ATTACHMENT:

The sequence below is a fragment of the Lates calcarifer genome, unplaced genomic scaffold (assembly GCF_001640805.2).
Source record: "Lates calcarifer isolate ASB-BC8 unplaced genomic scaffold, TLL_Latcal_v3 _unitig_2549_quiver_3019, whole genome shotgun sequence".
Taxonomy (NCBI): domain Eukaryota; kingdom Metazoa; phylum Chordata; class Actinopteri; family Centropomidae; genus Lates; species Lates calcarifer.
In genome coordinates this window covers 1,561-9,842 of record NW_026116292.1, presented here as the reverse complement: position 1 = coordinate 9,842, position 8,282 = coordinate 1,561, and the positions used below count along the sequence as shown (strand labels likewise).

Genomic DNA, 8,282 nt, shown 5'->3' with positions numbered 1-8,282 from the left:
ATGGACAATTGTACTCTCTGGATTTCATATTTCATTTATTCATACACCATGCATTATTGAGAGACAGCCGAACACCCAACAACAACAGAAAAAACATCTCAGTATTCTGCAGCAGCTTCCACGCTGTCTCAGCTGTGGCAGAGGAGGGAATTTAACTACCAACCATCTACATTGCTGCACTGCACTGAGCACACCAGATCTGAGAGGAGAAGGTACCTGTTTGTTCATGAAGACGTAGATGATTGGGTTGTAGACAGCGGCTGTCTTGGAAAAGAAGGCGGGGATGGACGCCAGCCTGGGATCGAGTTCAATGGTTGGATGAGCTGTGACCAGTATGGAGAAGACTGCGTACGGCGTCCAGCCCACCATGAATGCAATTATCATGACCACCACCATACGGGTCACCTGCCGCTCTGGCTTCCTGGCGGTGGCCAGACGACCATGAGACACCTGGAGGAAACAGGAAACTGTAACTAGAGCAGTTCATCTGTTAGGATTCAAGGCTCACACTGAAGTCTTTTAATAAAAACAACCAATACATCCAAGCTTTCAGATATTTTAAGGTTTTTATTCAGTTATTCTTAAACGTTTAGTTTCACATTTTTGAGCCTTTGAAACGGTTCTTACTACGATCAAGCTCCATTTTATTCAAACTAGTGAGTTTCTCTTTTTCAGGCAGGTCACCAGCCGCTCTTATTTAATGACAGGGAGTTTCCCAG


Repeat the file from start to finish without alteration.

The sequence below is a fragment of the Lates calcarifer genome, unplaced genomic scaffold (assembly GCF_001640805.2).
Source record: "Lates calcarifer isolate ASB-BC8 unplaced genomic scaffold, TLL_Latcal_v3 _unitig_2549_quiver_3019, whole genome shotgun sequence".
Taxonomy (NCBI): domain Eukaryota; kingdom Metazoa; phylum Chordata; class Actinopteri; family Centropomidae; genus Lates; species Lates calcarifer.
In genome coordinates this window covers 1,561-9,842 of record NW_026116292.1, presented here as the reverse complement: position 1 = coordinate 9,842, position 8,282 = coordinate 1,561, and the positions used below count along the sequence as shown (strand labels likewise).

Genomic DNA, 8,282 nt, shown 5'->3' with positions numbered 1-8,282 from the left:
ATGGACAATTGTACTCTCTGGATTTCATATTTCATTTATTCATACACCATGCATTATTGAGAGACAGCCGAACACCCAACAACAACAGAAAAAACATCTCAGTATTCTGCAGCAGCTTCCACGCTGTCTCAGCTGTGGCAGAGGAGGGAATTTAACTACCAACCATCTACATTGCTGCACTGCACTGAGCACACCAGATCTGAGAGGAGAAGGTACCTGTTTGTTCATGAAGACGTAGATGATTGGGTTGTAGACAGCGGCTGTCTTGGAAAAGAAGGCGGGGATGGACGCCAGCCTGGGATCGAGTTCAATGGTTGGATGAGCTGTGACCAGTATGGAGAAGACTGCGTACGGCGTCCAGCCCACCATGAATGCAATTATCATGACCACCACCATACGGGTCACCTGCCGCTCTGGCTTCCTGGCGGTGGCCAGACGACCATGAGACACCTGGAGGAAACAGGAAACTGTAACTAGAGCAGTTCATCTGTTAGGATTCAAGGCTCACACTGAAGTCTTTTAATAAAAACAACCAATACATCCAAGCTTTCAGATATTTTAAGGTTTTTATTCAGTTATTCTTAAACGTTTAGTTTCACATTTTTGAGCCTTTGAAACGGTTCTTACTACGATCAAGCTCCATTTTATTCAAACTAGTGAGTTTCTCTTTTTCAGGCAGGTCACCAGCCGCTCTTATTTAATGACAGGGAGTTTCCCAG